Smartphone shipments will exceed feature phone shipments for the first time
in 2013. Vendors will ship a total of 918.6 million smartphones
this year, 50.1% of the worldwide mobile phone shipments' total,
according to the IDC Worldwide Quarterly Mobile Phone Tracker.
Declining smartphone prices, a broader based market ecosystem
and a pick-up in data-centric 4G wireless
networks "have made these 'do-it-all' devices an
increasingly attractive option for users" and will drive smartphone
shipments higher, according to IDC. The Framingham,
Massachusetts-based market research and information services
provider forecasts that 1.5 billion smartphones will be shipped
worldwide by the end of 2017, which will amount to just over 2/3 of
total shipments in that year.
Fueled by smartphone sales
in mature economies, such as North America and Western Europe, the
balance of demand will shift toward emerging market economies over
the period "where smartphone user bases are still relatively small
and economic prospects are considerably higher," IDC says.
Smartphone demand is "burgeoning" in large, populous emerging
market countries, such as China, Brazil and India where expanding
middle classes are interested in and able to purchase
China supplanted the U.S. as the world's largest smartphone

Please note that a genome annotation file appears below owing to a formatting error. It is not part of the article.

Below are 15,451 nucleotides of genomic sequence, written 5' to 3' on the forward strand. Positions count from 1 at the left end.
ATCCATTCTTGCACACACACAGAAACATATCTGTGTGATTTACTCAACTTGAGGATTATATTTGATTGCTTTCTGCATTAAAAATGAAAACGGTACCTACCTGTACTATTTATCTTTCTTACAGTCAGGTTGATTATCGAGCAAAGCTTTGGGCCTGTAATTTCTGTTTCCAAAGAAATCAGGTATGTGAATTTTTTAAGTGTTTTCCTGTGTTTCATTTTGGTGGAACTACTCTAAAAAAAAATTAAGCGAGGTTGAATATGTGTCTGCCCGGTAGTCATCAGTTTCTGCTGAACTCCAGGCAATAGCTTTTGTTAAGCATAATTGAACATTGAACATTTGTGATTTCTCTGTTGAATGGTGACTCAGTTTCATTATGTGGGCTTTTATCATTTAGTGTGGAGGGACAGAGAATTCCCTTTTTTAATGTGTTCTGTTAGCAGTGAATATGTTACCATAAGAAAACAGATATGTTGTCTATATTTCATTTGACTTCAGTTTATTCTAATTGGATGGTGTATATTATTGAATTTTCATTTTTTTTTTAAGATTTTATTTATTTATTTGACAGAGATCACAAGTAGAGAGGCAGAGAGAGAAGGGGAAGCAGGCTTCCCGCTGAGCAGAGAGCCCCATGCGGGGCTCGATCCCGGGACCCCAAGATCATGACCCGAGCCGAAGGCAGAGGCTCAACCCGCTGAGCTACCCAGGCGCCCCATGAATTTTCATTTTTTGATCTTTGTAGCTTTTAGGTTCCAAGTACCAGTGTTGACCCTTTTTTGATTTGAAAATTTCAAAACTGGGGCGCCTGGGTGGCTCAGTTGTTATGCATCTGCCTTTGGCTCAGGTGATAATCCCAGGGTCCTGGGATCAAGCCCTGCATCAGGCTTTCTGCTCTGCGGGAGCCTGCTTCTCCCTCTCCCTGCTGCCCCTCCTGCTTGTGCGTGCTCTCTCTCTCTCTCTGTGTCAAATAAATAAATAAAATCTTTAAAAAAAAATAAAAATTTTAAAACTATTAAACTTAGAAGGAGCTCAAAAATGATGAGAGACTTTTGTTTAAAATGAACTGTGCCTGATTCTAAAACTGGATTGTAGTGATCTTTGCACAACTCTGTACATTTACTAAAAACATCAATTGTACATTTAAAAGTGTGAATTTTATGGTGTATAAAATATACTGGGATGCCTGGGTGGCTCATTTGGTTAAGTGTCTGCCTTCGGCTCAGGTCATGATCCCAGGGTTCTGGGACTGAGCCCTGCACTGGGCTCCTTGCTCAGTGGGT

market. "While we don't expect China's smartphone growth to
maintain the pace of a runaway train as it has over the last two
years, there continue to be big drivers to keep the market growing
as it leads the way to ever-lower smartphone prices and the
country's transition to 4G networks is only just beginning," IDC
Asia/Pacific senior research manager Melissa Chau elaborated.
China, the U.S., the U.K., Japan and Brazil are the top five
countries in terms of smartphone shipments in 2012, according to
IDC's report. China will continue to be the world's largest
smartphone market over this five-year period, IDC predicts,
particularly when it comes to low-cost Android handsets, and, to a
lesser extent, Apple iPhones.
Growth in U.S. smartphone demand will slow in coming years as
smartphones already account for the majority of all mobile phone
users. There is also a shifting smartphone operating system (OS)
landscape in which BlackBerry and Microsoft try to gain market
share currently dominated by Apple and Google.
Embracing this reality of smartphone usage requires both
wireline and wireless carriers to respond. Ensuring your products -
voice, video, and
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help you plan out a strategy to achieve this most important goal.